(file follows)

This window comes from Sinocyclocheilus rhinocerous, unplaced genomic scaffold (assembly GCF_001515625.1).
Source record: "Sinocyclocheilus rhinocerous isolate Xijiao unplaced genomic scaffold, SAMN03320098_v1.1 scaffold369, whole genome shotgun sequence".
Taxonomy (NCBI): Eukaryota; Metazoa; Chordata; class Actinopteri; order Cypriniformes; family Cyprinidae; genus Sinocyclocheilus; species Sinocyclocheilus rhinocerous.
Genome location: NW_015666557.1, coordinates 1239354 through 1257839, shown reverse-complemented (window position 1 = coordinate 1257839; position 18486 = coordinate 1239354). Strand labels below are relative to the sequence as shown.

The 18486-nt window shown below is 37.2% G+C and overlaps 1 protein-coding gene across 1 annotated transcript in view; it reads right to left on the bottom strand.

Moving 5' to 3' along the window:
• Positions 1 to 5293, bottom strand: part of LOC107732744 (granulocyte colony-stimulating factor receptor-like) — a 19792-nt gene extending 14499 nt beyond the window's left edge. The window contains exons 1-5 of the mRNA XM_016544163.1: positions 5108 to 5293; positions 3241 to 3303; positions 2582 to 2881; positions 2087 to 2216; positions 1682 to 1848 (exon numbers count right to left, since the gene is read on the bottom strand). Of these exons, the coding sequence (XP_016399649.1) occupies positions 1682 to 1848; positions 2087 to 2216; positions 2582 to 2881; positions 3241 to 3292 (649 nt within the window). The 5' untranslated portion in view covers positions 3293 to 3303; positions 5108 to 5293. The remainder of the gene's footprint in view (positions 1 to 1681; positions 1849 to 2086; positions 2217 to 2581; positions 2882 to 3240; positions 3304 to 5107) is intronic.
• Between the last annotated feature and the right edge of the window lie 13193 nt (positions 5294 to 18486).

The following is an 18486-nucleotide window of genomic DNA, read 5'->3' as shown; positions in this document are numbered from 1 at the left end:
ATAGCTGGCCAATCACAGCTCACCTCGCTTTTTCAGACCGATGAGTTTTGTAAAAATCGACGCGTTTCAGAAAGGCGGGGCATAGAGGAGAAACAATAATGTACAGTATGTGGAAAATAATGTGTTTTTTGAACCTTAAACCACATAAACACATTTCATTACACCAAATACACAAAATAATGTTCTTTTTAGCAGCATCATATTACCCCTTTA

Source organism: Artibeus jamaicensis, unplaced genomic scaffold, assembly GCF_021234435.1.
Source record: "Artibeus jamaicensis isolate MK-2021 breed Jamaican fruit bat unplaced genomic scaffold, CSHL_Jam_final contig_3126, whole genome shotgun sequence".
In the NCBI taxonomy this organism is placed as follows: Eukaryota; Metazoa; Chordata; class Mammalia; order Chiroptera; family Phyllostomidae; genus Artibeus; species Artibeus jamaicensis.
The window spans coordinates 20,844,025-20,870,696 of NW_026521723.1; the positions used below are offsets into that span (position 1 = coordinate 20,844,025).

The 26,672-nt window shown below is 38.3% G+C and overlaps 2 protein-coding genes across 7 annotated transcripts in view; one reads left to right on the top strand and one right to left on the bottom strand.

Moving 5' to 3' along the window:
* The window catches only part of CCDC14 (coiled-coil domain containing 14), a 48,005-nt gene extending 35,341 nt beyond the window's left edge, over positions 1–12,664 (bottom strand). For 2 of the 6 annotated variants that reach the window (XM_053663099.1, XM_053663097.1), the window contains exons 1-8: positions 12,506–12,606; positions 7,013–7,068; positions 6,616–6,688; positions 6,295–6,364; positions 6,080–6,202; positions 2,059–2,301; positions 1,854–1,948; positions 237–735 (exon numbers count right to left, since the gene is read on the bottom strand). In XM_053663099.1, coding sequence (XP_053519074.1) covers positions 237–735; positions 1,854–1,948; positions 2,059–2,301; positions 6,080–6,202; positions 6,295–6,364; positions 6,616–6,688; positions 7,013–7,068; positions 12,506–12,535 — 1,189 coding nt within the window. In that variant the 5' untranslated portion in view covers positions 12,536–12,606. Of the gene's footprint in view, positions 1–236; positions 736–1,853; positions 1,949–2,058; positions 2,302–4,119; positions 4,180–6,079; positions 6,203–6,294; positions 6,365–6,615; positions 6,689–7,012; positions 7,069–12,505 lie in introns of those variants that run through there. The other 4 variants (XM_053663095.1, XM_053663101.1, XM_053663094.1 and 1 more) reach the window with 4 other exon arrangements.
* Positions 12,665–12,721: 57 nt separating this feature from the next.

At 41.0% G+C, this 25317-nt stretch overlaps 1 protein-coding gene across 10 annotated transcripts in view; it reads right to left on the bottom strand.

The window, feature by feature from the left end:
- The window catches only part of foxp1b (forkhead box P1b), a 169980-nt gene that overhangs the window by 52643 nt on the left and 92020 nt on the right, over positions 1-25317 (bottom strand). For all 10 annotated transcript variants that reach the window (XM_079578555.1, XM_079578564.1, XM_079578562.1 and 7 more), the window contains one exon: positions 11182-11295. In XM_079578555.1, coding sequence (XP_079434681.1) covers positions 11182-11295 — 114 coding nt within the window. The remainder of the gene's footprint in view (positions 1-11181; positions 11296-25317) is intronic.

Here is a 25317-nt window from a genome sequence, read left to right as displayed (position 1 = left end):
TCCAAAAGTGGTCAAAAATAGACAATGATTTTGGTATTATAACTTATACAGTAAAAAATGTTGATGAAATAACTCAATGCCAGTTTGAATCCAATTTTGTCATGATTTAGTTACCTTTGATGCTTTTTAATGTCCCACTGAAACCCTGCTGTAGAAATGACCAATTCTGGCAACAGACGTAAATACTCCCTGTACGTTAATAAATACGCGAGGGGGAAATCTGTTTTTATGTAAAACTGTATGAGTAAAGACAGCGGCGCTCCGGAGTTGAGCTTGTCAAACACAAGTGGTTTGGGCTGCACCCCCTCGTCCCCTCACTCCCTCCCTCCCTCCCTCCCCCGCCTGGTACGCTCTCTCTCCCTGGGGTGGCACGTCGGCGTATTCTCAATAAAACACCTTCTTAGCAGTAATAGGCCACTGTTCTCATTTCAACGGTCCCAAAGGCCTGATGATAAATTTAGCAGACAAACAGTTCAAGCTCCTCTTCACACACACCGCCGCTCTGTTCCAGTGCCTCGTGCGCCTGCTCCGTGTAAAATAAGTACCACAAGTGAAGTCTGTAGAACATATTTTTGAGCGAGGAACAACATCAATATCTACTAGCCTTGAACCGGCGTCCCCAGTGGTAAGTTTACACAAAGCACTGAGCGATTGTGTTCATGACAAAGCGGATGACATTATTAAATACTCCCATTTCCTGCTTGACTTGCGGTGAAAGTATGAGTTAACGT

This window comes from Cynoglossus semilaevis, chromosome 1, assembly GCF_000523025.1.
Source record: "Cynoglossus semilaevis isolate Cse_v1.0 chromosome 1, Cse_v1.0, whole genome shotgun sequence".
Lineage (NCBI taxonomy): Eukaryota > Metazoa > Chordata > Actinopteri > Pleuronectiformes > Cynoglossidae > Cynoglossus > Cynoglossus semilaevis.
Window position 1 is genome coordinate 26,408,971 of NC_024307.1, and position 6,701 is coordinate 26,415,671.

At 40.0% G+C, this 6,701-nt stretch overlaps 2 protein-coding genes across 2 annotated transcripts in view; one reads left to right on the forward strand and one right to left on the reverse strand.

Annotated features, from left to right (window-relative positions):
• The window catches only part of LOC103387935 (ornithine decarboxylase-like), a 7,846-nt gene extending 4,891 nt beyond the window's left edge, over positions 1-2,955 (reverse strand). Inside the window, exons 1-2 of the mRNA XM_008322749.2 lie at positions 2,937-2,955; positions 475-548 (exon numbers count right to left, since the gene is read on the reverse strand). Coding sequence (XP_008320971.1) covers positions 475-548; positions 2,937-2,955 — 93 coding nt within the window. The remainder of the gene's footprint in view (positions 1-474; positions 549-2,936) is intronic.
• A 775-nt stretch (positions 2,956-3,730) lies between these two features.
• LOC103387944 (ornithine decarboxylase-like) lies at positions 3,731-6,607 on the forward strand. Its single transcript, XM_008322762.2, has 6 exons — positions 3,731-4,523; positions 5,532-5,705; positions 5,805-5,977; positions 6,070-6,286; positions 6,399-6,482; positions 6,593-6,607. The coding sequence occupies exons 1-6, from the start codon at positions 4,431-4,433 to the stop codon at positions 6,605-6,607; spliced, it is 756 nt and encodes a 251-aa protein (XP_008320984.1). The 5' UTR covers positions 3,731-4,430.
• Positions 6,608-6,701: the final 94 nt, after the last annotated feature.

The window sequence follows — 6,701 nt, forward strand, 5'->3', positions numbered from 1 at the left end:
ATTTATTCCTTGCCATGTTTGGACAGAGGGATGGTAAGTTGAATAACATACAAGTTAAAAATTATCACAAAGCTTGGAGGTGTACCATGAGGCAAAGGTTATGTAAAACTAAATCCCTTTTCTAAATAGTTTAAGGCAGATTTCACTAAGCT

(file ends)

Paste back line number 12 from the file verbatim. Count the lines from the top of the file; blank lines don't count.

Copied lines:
Source record: "Artibeus jamaicensis isolate MK-2021 breed Jamaican fruit bat unplaced genomic scaffold, CSHL_Jam_final contig_3126, whole genome shotgun sequence".